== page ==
Dr. Christine DiRienzo started her career in speech therapy, but she loved the scientific approach behind audiology and made the switch early on. She has been in the field of audiology since 1977, and she's still just as thrilled to help people as she was when she treated her very first patient.
Through years of working in the field of audiology, Christine has seen technology evolve from pocket hearing aids (which could only be changed acoustically by drilling holes) in the 1970s through to today's digitally programmable hearing aids. It's an exciting field to be part of, mostly because all of these improvements result in a measurably better quality of life for the people who rely on their hearing aids to experience the world around them.
Christine herself is one of those people; she had an accident in 1996 that left her with high frequency loss in her left ear, and she first started wearing hearing aids in 2006. This means that hearing aids are more than just her professional specialty. They're a part of her own life, and she knows firsthand what a difference they can make. When she walks patients through the process of adjusting to their first pair of hearing aids, she's speaking from personal experience. And when patients have questions, they can be sure she understands their concerns because she's been in their shoes.
Her mantra, "solutions from people who care," is part of who she is as a person and a professional. Christine's patients benefit from her expertise, compassion and concern for every single person who visits her office. Her patients are never just customers; they are a part of her hearing family. At Advanced Hearing Healthcare, the staff keeps a book of letters sent by patients explaining what their hearing aids have meant to them. Those letters and notes remind them why they do what they do every day.
Christine received both her undergraduate and master's degrees in Speech Pathology and Audiology from Pennsylvania State University, and she completed her Doctor of Audiology (Au.D) at the George Osborne School of Audiology at Salus University. Dr. DiRienzo is a state-licensed audiologist and a member of the American Academy of Audiology and the American Speech-Language-Hearing Association, from which she holds a certificate of clinical competency in audiology (CCC-A).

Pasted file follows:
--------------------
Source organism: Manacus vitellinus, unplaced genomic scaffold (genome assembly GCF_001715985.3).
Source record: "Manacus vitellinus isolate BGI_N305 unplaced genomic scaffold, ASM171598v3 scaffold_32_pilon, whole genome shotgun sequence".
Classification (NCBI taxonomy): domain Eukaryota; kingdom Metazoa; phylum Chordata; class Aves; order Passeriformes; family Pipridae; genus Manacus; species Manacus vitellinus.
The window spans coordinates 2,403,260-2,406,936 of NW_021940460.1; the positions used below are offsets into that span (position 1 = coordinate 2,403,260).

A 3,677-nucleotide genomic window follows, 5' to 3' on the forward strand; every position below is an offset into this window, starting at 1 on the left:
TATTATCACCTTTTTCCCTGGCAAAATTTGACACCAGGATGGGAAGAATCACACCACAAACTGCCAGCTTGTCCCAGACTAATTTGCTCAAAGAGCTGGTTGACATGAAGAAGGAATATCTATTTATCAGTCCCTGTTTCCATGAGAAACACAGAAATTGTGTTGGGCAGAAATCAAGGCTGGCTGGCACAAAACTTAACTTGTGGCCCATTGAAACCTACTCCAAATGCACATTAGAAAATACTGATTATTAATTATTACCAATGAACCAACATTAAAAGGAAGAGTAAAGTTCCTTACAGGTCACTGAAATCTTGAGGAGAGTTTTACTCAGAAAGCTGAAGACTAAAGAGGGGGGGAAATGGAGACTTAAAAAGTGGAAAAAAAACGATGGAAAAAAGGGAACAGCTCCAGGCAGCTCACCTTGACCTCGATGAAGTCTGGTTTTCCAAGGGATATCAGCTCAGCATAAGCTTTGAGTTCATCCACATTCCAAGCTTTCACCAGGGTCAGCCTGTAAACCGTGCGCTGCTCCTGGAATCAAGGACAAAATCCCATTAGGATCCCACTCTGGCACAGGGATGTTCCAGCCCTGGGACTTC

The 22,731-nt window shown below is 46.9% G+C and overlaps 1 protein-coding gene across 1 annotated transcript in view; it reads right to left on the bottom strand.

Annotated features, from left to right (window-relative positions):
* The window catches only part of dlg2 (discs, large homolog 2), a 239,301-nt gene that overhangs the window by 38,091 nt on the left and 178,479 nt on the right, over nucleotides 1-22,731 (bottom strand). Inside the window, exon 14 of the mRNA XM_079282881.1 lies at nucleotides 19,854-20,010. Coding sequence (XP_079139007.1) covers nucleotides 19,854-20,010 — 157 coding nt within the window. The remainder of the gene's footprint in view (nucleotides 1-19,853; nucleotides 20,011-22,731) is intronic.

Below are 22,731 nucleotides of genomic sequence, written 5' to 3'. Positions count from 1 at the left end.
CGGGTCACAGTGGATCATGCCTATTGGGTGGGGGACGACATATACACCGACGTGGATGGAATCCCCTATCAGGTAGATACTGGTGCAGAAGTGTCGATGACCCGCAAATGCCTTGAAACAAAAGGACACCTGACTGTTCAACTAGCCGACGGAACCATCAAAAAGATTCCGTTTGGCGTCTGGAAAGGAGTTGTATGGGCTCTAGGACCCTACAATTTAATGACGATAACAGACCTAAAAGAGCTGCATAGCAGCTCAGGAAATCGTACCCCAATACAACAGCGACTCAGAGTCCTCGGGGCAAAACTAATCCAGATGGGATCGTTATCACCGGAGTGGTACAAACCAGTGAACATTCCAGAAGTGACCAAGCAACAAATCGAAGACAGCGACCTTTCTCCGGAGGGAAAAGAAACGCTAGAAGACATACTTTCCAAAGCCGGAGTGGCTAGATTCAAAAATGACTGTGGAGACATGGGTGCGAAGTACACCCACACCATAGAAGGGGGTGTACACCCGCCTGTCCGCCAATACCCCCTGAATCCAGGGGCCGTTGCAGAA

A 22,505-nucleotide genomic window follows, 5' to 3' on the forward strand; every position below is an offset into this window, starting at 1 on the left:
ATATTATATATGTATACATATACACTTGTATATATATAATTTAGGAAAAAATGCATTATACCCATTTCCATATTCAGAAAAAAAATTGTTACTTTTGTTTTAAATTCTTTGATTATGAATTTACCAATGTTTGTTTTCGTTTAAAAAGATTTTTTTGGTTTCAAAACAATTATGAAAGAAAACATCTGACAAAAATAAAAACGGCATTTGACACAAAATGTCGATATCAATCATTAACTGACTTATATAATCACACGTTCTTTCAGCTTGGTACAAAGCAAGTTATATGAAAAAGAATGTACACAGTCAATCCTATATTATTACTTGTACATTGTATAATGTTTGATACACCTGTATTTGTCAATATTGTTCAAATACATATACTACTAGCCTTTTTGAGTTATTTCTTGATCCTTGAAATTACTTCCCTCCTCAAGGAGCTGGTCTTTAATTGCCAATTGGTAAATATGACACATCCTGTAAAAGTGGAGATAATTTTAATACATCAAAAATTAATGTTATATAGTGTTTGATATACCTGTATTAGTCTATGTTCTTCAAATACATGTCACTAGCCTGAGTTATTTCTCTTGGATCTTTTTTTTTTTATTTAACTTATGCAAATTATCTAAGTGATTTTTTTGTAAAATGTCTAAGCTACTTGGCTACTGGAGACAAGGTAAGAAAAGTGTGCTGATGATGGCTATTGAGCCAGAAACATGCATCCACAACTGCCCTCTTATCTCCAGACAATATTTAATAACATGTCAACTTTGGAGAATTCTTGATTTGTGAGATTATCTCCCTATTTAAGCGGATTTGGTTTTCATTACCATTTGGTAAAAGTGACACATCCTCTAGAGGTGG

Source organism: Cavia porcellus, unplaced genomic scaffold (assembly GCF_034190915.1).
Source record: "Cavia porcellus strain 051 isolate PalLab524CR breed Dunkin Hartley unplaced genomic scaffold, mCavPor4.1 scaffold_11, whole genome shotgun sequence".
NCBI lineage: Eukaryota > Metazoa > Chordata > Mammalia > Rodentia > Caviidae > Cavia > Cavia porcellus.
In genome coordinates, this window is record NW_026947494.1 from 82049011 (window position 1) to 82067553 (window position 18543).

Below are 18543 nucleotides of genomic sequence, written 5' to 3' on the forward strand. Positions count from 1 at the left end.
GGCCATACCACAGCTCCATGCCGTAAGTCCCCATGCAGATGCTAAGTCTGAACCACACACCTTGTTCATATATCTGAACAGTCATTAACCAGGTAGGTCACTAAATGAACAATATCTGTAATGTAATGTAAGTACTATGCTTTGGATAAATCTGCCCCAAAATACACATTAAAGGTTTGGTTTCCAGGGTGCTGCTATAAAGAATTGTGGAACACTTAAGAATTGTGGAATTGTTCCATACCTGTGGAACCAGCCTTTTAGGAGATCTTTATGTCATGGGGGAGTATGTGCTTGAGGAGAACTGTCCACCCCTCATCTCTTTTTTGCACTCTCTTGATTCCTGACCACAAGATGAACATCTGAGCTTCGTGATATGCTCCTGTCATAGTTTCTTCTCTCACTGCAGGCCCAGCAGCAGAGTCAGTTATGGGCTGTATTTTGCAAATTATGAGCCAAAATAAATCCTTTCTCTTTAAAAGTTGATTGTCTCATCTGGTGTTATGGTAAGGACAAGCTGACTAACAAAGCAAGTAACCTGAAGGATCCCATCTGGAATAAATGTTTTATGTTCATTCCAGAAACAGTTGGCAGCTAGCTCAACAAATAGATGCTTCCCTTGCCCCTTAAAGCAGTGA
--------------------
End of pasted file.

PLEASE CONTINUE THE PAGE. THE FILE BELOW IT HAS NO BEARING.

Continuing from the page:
When she's not working, Christine is a canine enthusiast who has shown Chinese crested dogs at dog shows for almost as long as she's been involved in audiology.
We recommend that new patients bring a family member with them. We think it's always best to have four ears at an appointment! It helps us get a better picture of your hearing situation, and it will help you to have someone else who can listen to and remember what we tell you. When you first arrive, we'll start with a thorough case history, so we'll ask you and your family member what you've noticed about your hearing and whether you have any history of hearing loss.
Then, we'll take a look inside your ear to determine whether there is any blockage (such as an accumulation of earwax). We'll give you a full evaluation of your complete hearing system, including the outer ear, ear canal, and inner ear. We'll also ask you to repeat words back to us. This whole process lets us understand how you hear and how your brain understands sound. Once we're done, we will explain your audiogram and your results, what kind of hearing loss you have, and what can be done to help with hearing aids. We'll discuss your lifestyle with you and then recommend hearing aids that might fit your needs. After we go over your budget and what works best for you, we'll give you a pair of hearing aids for a free two-week trial.